Elected Officials, Community Groups and Watchdogs
Ask NYC Independent Budget Office to Study Impact on NYC Budget of
ex-Governor Cuomo’s Empire Station Complex Project
NYS Senator Brad Hoylman, NYC Councilmember Ben Kallos, the chairs of Community Boards Four and Five, Reinvent Albany, BetaNYC, Common Cause/NY and Tri-State Transportation Campaign formally requested that the NYC Independent Budget Office report on the total costs to NYC — including lost tax revenue — of ex-Governor Cuomo’s Empire Station Complex Project.
The Empire Station Complex, managed by the state’s Empire State Development Corporation (ESD), is currently in the midst of an environmental impact statement and community advisory process run by ESD. Typically, mega-projects in NYC are subject to the city’s Uniform Land Use Review Process (ULURP), but the Empire Station Complex has been exempted by a state law.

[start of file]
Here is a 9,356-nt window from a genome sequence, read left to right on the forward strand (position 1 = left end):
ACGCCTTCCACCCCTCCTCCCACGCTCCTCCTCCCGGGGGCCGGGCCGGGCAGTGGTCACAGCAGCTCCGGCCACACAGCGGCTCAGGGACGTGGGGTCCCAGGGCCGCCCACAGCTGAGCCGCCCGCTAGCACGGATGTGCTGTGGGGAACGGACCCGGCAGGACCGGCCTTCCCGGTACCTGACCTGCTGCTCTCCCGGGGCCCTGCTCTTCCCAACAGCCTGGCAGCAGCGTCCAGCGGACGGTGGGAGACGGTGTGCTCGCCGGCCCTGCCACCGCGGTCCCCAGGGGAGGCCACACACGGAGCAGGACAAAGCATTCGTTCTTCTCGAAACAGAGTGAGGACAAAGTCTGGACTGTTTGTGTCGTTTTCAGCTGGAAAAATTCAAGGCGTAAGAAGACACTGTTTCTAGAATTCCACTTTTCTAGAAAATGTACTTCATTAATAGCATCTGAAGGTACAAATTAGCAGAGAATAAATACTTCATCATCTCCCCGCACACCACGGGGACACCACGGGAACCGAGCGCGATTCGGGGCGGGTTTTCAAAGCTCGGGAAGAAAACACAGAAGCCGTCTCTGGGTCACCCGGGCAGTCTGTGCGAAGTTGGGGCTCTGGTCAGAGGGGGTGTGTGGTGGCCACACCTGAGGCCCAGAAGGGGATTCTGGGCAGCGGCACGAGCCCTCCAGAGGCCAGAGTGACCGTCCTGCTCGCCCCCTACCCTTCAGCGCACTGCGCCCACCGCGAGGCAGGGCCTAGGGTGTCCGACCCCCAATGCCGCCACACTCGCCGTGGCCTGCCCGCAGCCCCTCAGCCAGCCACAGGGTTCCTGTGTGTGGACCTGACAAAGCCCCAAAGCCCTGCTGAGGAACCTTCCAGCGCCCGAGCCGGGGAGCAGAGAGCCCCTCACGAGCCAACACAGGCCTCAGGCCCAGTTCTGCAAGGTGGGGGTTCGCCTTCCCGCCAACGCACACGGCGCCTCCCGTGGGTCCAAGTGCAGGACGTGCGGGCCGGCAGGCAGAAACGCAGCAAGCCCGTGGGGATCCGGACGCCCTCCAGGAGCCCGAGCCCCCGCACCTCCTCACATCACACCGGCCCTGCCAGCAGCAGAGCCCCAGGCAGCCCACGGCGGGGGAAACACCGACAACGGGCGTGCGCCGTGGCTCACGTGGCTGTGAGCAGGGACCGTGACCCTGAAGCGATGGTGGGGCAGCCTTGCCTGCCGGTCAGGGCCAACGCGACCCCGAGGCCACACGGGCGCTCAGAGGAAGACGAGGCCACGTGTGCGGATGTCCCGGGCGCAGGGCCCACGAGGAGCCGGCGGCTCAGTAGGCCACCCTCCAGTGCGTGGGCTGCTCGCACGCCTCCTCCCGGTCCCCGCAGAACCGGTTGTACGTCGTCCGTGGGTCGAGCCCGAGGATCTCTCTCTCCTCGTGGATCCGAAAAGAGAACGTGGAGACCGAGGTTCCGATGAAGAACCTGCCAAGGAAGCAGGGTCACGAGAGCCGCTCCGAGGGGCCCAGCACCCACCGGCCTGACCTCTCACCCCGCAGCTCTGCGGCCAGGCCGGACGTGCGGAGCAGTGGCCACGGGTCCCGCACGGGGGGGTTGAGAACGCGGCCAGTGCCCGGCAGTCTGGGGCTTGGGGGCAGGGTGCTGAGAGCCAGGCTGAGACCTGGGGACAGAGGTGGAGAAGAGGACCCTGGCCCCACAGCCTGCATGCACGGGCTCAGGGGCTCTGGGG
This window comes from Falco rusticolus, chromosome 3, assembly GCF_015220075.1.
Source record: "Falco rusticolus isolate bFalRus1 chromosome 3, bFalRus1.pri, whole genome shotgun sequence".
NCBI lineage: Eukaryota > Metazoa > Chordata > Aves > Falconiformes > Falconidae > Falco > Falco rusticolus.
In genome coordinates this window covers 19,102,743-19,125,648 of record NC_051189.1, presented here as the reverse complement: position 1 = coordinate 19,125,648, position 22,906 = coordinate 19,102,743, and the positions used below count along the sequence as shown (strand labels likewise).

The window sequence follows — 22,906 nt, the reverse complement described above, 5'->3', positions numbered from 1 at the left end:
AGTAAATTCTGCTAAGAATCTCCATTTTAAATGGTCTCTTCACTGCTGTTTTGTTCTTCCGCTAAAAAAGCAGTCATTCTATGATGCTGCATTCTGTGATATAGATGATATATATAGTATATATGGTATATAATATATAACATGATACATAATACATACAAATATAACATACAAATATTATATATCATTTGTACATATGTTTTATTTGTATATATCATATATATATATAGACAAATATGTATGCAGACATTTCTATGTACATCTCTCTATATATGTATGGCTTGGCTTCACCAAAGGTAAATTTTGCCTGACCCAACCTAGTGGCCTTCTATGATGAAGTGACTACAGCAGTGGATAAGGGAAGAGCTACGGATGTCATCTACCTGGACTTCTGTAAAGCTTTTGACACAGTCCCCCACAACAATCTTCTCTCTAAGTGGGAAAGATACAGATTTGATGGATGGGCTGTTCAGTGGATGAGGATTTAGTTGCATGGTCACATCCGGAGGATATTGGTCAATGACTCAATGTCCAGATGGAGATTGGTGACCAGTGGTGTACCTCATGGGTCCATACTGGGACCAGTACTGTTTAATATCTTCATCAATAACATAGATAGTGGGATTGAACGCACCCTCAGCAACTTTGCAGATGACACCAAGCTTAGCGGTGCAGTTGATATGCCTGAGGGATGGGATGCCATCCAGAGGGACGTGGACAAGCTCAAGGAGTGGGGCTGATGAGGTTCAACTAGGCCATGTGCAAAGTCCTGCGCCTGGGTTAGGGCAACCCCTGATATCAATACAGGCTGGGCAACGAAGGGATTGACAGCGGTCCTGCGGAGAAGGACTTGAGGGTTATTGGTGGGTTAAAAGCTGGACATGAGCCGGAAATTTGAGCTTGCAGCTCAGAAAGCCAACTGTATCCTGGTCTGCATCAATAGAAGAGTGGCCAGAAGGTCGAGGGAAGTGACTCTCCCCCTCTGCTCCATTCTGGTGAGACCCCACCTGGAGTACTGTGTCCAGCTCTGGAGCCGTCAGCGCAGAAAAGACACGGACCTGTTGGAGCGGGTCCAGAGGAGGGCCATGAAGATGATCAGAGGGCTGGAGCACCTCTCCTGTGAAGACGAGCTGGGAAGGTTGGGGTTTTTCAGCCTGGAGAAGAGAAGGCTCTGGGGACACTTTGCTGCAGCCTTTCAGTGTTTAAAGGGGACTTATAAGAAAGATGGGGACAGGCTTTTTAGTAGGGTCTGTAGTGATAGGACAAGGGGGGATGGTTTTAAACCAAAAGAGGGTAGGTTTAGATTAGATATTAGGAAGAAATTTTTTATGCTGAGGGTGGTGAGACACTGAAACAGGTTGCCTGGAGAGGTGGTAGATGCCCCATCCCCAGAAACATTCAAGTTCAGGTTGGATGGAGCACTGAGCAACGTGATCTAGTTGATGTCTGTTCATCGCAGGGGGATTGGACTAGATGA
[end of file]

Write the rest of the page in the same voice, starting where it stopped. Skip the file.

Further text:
The elected officials and groups asked for the IBO review because the project’s General Project Plan (GPP) says there will be potential impacts to the city through an undetermined “value-capture framework that could include Payments In Lieu of Taxes (“PILOT”)… and other revenues generated by the new development would help fund the reconstruction and potential expansion of Penn Station and other transit or public realm improvements.” The details of this funding framework have not been provided to the public.
The officials and groups asked the IBO to study the financial impact to NYC given its mission to serve New York City’s public officials and the greater public with independent, nonpartisan analysis. The IBO also issued reports on the tax increment financing mechanism used for the Hudson Yards development that may be instructive for this new proposal.